Hypocrisy is when we feign high principles.
I seek earnestly to TRY to steer away from hypocrisy, so today’s devotion has to focus on the other part of the hospital visit story and how it relates to the prayer, “Please.”
I am asking for a “Cone of Safety” as I have been convicted of my “screw up” . . . I am not proud of it in any way, shape, or form, and feel certain that the Holy Spirit, through my conscience, will keep me from doing it again.
The day I made the hospital visit, I went to the waiting room for a few minutes to pray with my friend’s friends.
While waiting on them to arrive, I noticed a lady across from me, who was also waiting. She was wearing shorts in 19 degree weather, tennis shoes, and a coat. I found this an odd ensemble but I also remembered it was none of my business, nor should I judge. Therefore, I steered my thoughts different ways.
After a few minutes she began talking to no one in particular.
“I don’t know why it is taking so long. How long does it take to prep someone for surgery?”
I wasn’t sure if it was rhetorical or if she expected an answer, so I kept my head down, answering emails from my phone.
After a few minutes she asked again.
I decided perhaps she did want an answer, so I tried with my very limited medical knowledge to explain that it takes awhile to get them prepped for surgery, then to administer the anesthesia, and actually “begin.” That they are very intentional about this process and I’m certain it was normal procedure.
I started working again, hoping my answer would suffice.
Then she asked again.
It was in that moment that I noticed that perhaps she might have some challenges. I inwardly scolded myself for not noticing sooner . . . her questions, the mismatched clothes, their inappropriate nature for the frigid weather, and her uncertainty in the room/space.
Then she asked again.
No one around answered . . . everyone looking down, not really knowing what to do.
And she asked again.
Then I began to argue with God – also known as prayer . . .
“God, are you expecting me to do something right now? I have tried to be of assistance . . . I answered her questions, I have smiled and shrugged at her when the answer wasn’t enough . . . I don’t know what you want me to do. And by the way God, I’m pretty sad right now . . . I am worried about my friend. I don’t really have the emotional energy to provide pastoral care for someone I do not know . . . so I am going to assume that you are not asking that of me.”
And she asked again.
Another lady got up, went over and sat with the lady . . . pointing her to the screen. She explained how it would change colors once the surgery started, so all she needed to do was watch the screen. After that, the lady’s eyes lit up, her face beamed, and she found peace.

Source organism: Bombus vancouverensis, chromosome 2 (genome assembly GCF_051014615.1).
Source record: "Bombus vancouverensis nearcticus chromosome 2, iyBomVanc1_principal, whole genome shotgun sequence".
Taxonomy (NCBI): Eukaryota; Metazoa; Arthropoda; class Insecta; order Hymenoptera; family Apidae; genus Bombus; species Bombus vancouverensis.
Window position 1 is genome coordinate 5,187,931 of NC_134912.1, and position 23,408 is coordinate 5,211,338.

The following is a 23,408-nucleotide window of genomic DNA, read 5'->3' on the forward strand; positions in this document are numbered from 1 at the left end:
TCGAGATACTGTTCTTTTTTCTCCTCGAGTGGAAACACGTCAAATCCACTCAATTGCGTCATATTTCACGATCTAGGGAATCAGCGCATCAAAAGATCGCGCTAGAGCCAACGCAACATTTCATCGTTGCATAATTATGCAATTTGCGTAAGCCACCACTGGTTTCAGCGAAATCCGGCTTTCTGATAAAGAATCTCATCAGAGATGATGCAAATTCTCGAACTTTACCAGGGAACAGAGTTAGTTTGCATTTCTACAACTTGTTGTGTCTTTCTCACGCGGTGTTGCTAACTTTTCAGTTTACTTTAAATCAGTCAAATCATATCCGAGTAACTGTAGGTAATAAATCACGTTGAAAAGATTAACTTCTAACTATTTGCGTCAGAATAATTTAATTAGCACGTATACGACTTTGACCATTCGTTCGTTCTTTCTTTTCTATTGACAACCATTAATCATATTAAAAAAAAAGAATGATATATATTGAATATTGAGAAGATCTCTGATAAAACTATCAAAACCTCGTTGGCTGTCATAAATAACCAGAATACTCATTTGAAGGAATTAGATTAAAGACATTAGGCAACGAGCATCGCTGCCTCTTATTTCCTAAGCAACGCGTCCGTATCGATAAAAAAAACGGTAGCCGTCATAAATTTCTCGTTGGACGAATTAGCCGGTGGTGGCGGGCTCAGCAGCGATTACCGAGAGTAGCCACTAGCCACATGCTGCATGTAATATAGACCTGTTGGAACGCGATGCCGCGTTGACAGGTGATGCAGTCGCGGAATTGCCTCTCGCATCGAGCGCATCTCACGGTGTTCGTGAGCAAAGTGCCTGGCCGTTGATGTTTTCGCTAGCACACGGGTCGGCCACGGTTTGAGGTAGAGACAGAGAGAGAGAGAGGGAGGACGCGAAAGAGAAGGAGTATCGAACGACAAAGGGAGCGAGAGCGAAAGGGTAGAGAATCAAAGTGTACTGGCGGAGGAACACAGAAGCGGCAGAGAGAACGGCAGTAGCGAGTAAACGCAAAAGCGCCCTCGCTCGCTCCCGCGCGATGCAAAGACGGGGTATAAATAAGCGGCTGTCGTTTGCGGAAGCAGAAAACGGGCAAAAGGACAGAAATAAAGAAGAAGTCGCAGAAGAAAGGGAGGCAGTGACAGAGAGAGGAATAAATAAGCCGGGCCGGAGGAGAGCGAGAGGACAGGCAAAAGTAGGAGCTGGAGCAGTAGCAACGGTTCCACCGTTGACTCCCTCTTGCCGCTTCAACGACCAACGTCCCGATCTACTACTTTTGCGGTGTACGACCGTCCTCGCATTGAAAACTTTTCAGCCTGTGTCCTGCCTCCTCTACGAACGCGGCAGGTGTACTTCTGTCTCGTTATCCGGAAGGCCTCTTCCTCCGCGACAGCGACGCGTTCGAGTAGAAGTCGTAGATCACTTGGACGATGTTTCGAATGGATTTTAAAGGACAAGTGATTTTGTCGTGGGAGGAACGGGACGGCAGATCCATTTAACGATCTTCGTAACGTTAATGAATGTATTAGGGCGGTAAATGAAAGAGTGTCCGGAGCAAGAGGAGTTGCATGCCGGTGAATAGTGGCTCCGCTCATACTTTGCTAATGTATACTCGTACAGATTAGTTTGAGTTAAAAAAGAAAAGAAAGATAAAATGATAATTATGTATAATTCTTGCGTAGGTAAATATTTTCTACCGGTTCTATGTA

And my mind said, “Whatever you do to the least of these my brothers and sisters, you do also to me.”
Part of our journey with God is to intercede on the behalf of others. To surround them with the same love, compassion, and grace extended to all through the Love of God as expressed through the person of Jesus Christ.
I missed an opportunity to offer a prayer of compassion for what Jesus would have noted as a “least of these.” Someone alone . . . needing some guidance . . . I was too blind and self-absorbed to see.
“Please, God, grant her peace” could have become, “Peace be with you” or “May God’s strength surround you.”
It was a missed opportunity but one from which I learned a great deal.
Thought to Ponder:
Today – who is it that you can offer a prayer of compassion to them directly? Not just pray to God, but share with them you are praying for them.
Matthew 25:31-46The Message (MSG)
The Sheep and the Goats
31-33 “When he finally arrives, blazing in beauty and all his angels with him, the Son of Man will take his place on his glorious throne. Then all the nations will be arranged before him and he will sort the people out, much as a shepherd sorts out sheep and goats, putting sheep to his right and goats to his left.
34-36 “Then the King will say to those on his right, ‘Enter, you who are blessed by my Father! Take what’s coming to you in this kingdom. It’s been ready for you since the world’s foundation. And here’s why:
I was hungry and you fed me,
I was thirsty and you gave me a drink,
I was homeless and you gave me a room,
I was shivering and you gave me clothes,
I was sick and you stopped to visit,
I was in prison and you came to me.’
37-40 “Then those ‘sheep’ are going to say, ‘Master, what are you talking about? When did we ever see you hungry and feed you, thirsty and give you a drink? And when did we ever see you sick or in prison and come to you?’ Then the King will say, ‘I’m telling the solemn truth: Whenever you did one of these things to someone overlooked or ignored, that was me—you did it to me.’
41-43 “Then he will turn to the ‘goats,’ the ones on his left, and say, ‘Get out, worthless goats! You’re good for nothing but the fires of hell. And why? Because—
I was hungry and you gave me no meal,
I was thirsty and you gave me no drink,
I was homeless and you gave me no bed,
I was shivering and you gave me no clothes,
Sick and in prison, and you never visited.’
44 “Then those ‘goats’ are going to say, ‘Master, what are you talking about? When did we ever see you hungry or thirsty or homeless or shivering or sick or in prison and didn’t help?’
45 “He will answer them, ‘I’m telling the solemn truth: Whenever you failed to do one of these things to someone who was being overlooked or ignored, that was me—you failed to do it to me.’
46 “Then those ‘goats’ will be herded to their eternal doom, but the ‘sheep’ to their eternal reward.”